Postal Service rethinks Internet offerings
- By William Matthews
- Jan 06, 2002
The U.S. Postal Service has extended to Jan. 11 the deadline for companies to express interest in taking over two Web-based postal services — secure electronic messaging and electronic postmarks.
The two services are among five e-commerce undertakings that have failed to generate revenue for the financially beleaguered Postal Service.
Faced with staggering financial losses, USPS is in the midst of restructuring and hopes to outsource services "where it makes sense for this organization," said spokeswoman Sue Brennan.
But contractor interest in taking over the services is questionable. The financial risk is high, said Thomas Anokye, a Texas-based technology support vendor who unsuccessfully tried to interest a major U.S. corporation in jointly bidding on the services.
Anokye said the venture still might prove profitable if the services could be performed by foreign companies with cheaper labor rates.
For USPS, shedding unprofitable operations is critical. The agency suffered $1.7 billion in operating losses in 2001 and as much as $5 billion in losses because of the October anthrax attacks and Sep.tember terrorist attacks.
Under those circumstances, "we need to focus on better and fewer things," said Charles Chamberlain, the Postal Service's manager of secure electronic services.
So USPS is seeking private companies to take over PosteCS, its secure electronic messaging service, and its Electronic Postmark service. Vendors are to supply "labor, supervision, equipment, facilities and supplies necessary to operate" the two services, USPS officials said.
PosteCS is a Web-based file-delivery service that lets users send electronic files that are too large for most commercial e-mail systems, Chamberlain said. The service also allows senders to protect the files with passwords and provides a return receipt that notifies the sender that the recipient has received the file.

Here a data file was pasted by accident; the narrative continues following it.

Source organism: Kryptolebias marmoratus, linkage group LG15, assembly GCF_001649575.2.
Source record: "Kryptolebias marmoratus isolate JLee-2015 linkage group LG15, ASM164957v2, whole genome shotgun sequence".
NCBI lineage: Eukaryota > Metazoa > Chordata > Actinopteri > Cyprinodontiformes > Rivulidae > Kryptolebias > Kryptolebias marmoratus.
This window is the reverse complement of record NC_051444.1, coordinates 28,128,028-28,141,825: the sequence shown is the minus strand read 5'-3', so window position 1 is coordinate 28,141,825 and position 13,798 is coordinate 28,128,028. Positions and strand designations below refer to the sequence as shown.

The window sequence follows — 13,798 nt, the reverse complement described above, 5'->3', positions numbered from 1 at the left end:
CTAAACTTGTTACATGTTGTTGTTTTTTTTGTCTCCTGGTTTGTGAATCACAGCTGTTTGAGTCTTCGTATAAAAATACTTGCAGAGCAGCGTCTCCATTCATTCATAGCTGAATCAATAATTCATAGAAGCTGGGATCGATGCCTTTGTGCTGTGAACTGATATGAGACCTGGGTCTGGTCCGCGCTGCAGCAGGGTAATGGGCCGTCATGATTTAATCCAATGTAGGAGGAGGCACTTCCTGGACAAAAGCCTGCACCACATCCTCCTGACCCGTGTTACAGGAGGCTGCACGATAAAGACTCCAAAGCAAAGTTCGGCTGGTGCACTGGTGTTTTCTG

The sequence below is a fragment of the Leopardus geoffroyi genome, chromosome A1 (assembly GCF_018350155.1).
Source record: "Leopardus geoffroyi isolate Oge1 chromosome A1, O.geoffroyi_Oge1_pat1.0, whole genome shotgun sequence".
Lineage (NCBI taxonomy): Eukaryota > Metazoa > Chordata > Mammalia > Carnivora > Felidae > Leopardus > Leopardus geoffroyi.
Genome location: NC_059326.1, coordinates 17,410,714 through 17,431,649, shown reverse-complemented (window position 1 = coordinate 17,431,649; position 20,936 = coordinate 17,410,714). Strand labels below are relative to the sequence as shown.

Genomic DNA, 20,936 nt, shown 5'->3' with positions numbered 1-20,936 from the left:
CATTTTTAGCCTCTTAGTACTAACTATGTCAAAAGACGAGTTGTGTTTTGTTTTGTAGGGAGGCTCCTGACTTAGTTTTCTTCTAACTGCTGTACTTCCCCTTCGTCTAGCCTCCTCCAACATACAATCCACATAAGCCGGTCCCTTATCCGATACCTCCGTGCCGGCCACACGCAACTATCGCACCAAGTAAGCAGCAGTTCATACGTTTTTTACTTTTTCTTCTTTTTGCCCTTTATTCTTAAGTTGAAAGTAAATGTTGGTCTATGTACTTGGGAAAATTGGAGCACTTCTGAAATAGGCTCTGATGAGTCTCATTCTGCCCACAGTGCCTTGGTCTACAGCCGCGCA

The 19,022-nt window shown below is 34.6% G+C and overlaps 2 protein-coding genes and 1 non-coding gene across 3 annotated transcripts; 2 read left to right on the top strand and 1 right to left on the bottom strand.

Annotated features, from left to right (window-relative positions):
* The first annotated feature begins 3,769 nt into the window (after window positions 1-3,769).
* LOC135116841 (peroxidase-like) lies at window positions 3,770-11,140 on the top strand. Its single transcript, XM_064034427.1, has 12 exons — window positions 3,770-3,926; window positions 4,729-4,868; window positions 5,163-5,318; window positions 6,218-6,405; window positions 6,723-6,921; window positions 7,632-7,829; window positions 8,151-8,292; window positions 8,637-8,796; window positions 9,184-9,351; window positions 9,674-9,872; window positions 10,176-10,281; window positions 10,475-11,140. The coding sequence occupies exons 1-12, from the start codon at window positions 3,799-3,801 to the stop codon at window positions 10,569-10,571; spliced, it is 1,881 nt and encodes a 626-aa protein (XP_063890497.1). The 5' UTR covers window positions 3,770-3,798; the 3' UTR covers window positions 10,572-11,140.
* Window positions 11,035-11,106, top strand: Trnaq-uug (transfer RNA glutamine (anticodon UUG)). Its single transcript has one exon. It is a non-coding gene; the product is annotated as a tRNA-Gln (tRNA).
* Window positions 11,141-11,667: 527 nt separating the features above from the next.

Commercial and government customers use the service, Chamberlain said.
With its Electronic Postmark, USPS hoped to create a service for those who deal with electronic documents that must be delivered on time, such as legal documents and tax forms.
Verification of time, date and place of filing can be attached to documents with an electronic postmark. The postmark process also involves "hashing" the document contents, which calculates a numerical value for the contents that can be compared to the numerical value of the received document to determine whether its contents have been changed.
When it was unveiled in 2000, the Electronic Postmark program was touted as a starting point for more advanced electronic services, such as smart forms.
Decisions about outsourcing other electronic services have not yet been made, Chamberlain said.
The outsourcing effort comes amid controversy about whether the Postal Service should be dabbling in e-commerce. The Progressive Policy Institute, for example, has called for USPS to get out of online ventures, which range from selling clothing to offering online billing and bill-paying services.
"While it is completely understandable that USPS executives would rather focus on fun and exciting Internet ventures than on the mundane task of moving stacks of paper, USPS is an organization particularly ill-suited to the task," the institute said in a study calling for massive Postal Service reform.
But Bill Robertson, senior vice president of business development for NETdelivery Corp., an electronic document management company, said a USPS move away from Internet services is a bad one.
NETdelivery has helped Canadian and Swedish postal agencies establish Web-based services that provide businesses and postal customers with secure e-mail, bill paying services, online marketing, electronic forms and online government services.
Rather than get out of electronic services because of financial difficulties, USPS should be getting further into them, Robertson said.
During the next three to five years, "a lot of paper mail is going to convert to electronic mail," and if the Postal Service cannot deliver it, someone else will, and probably for a profit, he said.